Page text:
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  • Not in the Hot Seat:The Impact of Broadcasting on Women
  • Anne O’Brien (bio)

The impact of broadcasting on Irish women has been transformative on some occasions. In the early 1970s media campaigns were crucial to the successes of the Irish Women’s Liberation Movement (IWLM). A core tactic of the movement was to gain national media coverage for controversial campaign events, best exemplified by the contraceptive train to Belfast. Another key moment for women’s liberation happened in March 1971 when the IWLM produced an episode of Raidió Teilifís Éireann’s The Late Late Show in which it debated its manifesto for change. On the show, while introducing members of the IWLM, the program’s presenter Gay Byrne referred to a “sentence in a report from the RTÉ authority that says ‘Marian Finucane will never take The Late Late Show chair.’” Byrne saw the sentence as “supposed to be significant of the way that women are done down.” Live on air, he vacated his chair to allow Finucane to present the IWLM’s program. The episode was controversial and triggered weeks of debate on women’s issues in the letters pages of all of the national print media. The role of the media in women’s liberation was even specifically discussed on The Late Late Show by Lelia Doolan, a television producer who presented the IWLM’s views on the “education or miseducation of girls and on social conditioning with particular reference to the media” (Levine 180). Sadly, more than forty years later, much of what Doolan said about the media and Irish women still holds true, and to date no female has since occupied The Late Late Show presenter’s chair.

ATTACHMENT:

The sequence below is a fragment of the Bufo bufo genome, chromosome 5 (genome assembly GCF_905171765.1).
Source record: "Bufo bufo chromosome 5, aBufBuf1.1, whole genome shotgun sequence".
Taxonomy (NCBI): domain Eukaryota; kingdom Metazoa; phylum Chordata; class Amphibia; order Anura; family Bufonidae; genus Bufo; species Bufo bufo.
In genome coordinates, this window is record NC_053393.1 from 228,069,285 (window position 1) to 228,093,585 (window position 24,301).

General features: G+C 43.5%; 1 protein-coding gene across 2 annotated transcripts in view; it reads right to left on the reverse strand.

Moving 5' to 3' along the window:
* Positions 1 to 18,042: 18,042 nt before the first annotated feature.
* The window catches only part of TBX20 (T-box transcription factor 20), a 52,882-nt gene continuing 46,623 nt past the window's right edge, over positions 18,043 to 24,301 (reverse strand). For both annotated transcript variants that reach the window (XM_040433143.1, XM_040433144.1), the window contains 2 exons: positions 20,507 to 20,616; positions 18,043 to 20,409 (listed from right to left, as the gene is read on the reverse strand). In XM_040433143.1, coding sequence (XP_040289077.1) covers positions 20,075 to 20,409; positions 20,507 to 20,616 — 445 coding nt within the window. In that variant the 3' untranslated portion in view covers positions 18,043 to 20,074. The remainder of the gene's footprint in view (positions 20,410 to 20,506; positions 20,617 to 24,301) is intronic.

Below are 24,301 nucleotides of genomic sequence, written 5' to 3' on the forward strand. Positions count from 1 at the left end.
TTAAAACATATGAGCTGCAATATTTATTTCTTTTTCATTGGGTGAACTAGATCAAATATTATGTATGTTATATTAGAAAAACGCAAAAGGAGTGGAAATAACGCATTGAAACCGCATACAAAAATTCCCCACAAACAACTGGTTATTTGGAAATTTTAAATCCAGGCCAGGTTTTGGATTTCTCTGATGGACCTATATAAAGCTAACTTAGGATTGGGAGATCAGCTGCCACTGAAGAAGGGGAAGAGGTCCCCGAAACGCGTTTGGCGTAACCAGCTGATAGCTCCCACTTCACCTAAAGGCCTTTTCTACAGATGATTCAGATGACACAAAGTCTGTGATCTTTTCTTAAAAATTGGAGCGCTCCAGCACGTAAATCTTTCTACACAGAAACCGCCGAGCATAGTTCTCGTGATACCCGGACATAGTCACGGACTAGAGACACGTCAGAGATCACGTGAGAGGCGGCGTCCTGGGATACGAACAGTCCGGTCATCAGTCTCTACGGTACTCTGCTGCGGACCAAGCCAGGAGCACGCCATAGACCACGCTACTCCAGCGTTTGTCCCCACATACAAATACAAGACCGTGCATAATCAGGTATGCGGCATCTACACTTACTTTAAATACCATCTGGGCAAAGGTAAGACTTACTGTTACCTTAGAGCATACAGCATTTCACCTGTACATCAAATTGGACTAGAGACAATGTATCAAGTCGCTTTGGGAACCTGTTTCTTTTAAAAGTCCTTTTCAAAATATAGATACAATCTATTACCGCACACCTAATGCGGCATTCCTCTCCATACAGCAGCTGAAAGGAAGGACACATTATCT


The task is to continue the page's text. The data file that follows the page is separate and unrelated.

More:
Women in Irish media are still not treated equally in terms of onair representation or their participation as media workers. The 2010 Global Media Monitoring Project (GMMP), which examined data from a total of 108 countries, observed a 1:3 female-to-male ratio as the proportion of women to men as subjects of Irish news (Ross and Carter 1155). [End Page 169] Women are also a minority of employees in the print and broadcast media (National Union of Journalists). The International Women’s Media Foundation’s Global Report on the Status of Women in the News Media notes that internationally, women constitute only 33 percent of the full-time journalism workforce and that they hold 27 percent of top management positions, 35 percent of senior professional positions, and 33 percent of reporter positions (Byerly 9). In Ireland only 12 percent of all decision-makers in Irish media are female (European Institute for Gender Equality [hereafter EIGE] 26). Ironically, this inequality in both representation and participation is underpinned by a popular myth of the Irish Celtic Tiger that rapid economic growth benefited Irish women as much as men and heralded a postfeminist era of equality for Irish women. As Ging notes, “Much recent debate about gender in Ireland is underpinned, both implicitly and explicitly, by the assumption that equality is a fait accompli and that feminism’s work is done” (53).

When it comes to the role of Irish women in broadcasting, the postfeminist cover story of gender equality makes it difficult to argue that Irish women have not achieved fair and equal representation in Irish media. But the idea of a postfeminist Ireland is belied by evidence to the contrary—as will be detailed in this article—that documents the enduring inequality suffered by Irish women in the media. Because of the prevalence of postfeminist discourse, women’s under-representation in Irish media is quite commonly misunderstood. It is accounted for in neoliberal terms as a choice not to participate, or as a result of women’s lack of confidence, rather than as a social or systemic problem (Women On Air). Similarly, there is little if any public understanding that there are structural barriers to women’s entry into and retention in the broadcast industry. Public understanding holds that the glass ceiling has been well and truly shattered, that discrimination is a thing of the past, and that any odd persisting cases of inequality in the media workplace can be fixed with a...


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pp. 169-188
Launched on MUSE
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